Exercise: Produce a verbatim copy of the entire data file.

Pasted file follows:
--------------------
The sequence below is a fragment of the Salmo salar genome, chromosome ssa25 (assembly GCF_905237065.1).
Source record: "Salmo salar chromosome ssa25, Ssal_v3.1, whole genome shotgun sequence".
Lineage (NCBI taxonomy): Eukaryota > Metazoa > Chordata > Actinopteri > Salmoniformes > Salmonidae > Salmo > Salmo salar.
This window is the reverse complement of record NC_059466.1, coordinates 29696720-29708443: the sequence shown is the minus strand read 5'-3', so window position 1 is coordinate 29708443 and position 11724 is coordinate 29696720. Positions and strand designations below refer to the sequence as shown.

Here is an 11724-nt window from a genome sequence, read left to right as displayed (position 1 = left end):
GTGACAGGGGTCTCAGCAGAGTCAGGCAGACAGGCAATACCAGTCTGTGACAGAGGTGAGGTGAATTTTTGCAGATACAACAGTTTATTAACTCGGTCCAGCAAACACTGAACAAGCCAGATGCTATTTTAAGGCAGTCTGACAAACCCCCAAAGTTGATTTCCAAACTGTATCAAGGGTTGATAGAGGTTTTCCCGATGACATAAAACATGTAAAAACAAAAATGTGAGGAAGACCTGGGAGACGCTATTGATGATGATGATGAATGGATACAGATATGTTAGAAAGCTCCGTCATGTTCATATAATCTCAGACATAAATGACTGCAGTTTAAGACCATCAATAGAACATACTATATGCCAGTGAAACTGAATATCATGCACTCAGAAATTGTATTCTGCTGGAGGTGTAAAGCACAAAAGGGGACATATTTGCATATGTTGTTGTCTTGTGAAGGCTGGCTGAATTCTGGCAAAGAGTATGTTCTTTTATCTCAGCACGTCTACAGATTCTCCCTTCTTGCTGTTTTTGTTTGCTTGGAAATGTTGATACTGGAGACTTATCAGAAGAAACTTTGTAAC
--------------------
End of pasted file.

The sequence below is a fragment of the Salmo salar genome, chromosome ssa25 (assembly GCF_905237065.1).
Source record: "Salmo salar chromosome ssa25, Ssal_v3.1, whole genome shotgun sequence".
Lineage (NCBI taxonomy): Eukaryota > Metazoa > Chordata > Actinopteri > Salmoniformes > Salmonidae > Salmo > Salmo salar.
This window is the reverse complement of record NC_059466.1, coordinates 29696720-29708443: the sequence shown is the minus strand read 5'-3', so window position 1 is coordinate 29708443 and position 11724 is coordinate 29696720. Positions and strand designations below refer to the sequence as shown.

Here is an 11724-nt window from a genome sequence, read left to right as displayed (position 1 = left end):
GTGACAGGGGTCTCAGCAGAGTCAGGCAGACAGGCAATACCAGTCTGTGACAGAGGTGAGGTGAATTTTTGCAGATACAACAGTTTATTAACTCGGTCCAGCAAACACTGAACAAGCCAGATGCTATTTTAAGGCAGTCTGACAAACCCCCAAAGTTGATTTCCAAACTGTATCAAGGGTTGATAGAGGTTTTCCCGATGACATAAAACATGTAAAAACAAAAATGTGAGGAAGACCTGGGAGACGCTATTGATGATGATGATGAATGGATACAGATATGTTAGAAAGCTCCGTCATGTTCATATAATCTCAGACATAAATGACTGCAGTTTAAGACCATCAATAGAACATACTATATGCCAGTGAAACTGAATATCATGCACTCAGAAATTGTATTCTGCTGGAGGTGTAAAGCACAAAAGGGGACATATTTGCATATGTTGTTGTCTTGTGAAGGCTGGCTGAATTCTGGCAAAGAGTATGTTCTTTTATCTCAGCACGTCTACAGATTCTCCCTTCTTGCTGTTTTTGTTTGCTTGGAAATGTTGATACTGGAGACTTATCAGAAGAAACTTTGTAAC